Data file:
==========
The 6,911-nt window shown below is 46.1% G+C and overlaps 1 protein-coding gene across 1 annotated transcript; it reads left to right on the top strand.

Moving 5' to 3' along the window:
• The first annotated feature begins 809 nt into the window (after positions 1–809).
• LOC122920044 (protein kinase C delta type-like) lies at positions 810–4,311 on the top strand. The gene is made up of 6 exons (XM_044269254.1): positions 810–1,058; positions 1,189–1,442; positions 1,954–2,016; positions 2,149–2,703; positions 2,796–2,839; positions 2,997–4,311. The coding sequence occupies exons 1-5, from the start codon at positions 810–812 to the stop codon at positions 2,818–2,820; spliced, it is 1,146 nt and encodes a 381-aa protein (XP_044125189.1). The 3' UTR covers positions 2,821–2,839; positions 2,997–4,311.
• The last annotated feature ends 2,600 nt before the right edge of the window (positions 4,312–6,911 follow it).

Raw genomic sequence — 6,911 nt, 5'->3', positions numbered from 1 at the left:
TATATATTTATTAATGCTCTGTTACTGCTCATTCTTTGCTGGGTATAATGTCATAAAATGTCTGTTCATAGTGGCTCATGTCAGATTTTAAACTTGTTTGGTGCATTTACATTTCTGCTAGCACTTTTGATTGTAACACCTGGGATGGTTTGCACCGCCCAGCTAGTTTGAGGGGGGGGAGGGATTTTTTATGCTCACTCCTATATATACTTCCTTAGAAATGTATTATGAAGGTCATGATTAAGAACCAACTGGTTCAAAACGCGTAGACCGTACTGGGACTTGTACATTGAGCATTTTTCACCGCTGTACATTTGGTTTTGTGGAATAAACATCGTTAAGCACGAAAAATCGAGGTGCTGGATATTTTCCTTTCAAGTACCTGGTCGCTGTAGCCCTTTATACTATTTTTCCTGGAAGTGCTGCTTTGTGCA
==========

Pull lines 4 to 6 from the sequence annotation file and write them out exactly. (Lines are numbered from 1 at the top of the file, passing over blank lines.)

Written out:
• LOC122920044 (protein kinase C delta type-like) lies at positions 810–4,311 on the top strand. The gene is made up of 6 exons (XM_044269254.1): positions 810–1,058; positions 1,189–1,442; positions 1,954–2,016; positions 2,149–2,703; positions 2,796–2,839; positions 2,997–4,311. The coding sequence occupies exons 1-5, from the start codon at positions 810–812 to the stop codon at positions 2,818–2,820; spliced, it is 1,146 nt and encodes a 381-aa protein (XP_044125189.1). The 3' UTR covers positions 2,821–2,839; positions 2,997–4,311.
• The last annotated feature ends 2,600 nt before the right edge of the window (positions 4,312–6,911 follow it).

Raw genomic sequence — 6,911 nt, 5'->3', positions numbered from 1 at the left: